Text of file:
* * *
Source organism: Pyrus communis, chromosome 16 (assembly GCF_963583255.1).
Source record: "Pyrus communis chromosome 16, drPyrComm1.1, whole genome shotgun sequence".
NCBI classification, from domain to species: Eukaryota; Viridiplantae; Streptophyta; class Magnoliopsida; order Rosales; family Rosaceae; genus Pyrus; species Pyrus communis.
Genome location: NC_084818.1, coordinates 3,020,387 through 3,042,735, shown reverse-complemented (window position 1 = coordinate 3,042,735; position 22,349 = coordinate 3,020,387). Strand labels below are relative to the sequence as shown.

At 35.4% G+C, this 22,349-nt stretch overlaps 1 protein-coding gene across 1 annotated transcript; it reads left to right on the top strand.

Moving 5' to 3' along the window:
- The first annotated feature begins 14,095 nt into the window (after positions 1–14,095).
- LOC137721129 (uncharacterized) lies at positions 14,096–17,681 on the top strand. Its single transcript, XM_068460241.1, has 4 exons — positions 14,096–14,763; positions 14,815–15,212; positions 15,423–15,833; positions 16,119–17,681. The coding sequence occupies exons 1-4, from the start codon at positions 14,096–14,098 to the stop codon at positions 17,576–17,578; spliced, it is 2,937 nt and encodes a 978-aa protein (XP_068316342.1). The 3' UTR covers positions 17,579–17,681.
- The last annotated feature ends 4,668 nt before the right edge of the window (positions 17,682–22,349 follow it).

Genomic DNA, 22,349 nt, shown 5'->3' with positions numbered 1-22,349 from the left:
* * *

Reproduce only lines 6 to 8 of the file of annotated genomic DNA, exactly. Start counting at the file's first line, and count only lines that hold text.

Moving 5' to 3' along the window:
- The first annotated feature begins 14,095 nt into the window (after positions 1–14,095).
- LOC137721129 (uncharacterized) lies at positions 14,096–17,681 on the top strand. Its single transcript, XM_068460241.1, has 4 exons — positions 14,096–14,763; positions 14,815–15,212; positions 15,423–15,833; positions 16,119–17,681. The coding sequence occupies exons 1-4, from the start codon at positions 14,096–14,098 to the stop codon at positions 17,576–17,578; spliced, it is 2,937 nt and encodes a 978-aa protein (XP_068316342.1). The 3' UTR covers positions 17,579–17,681.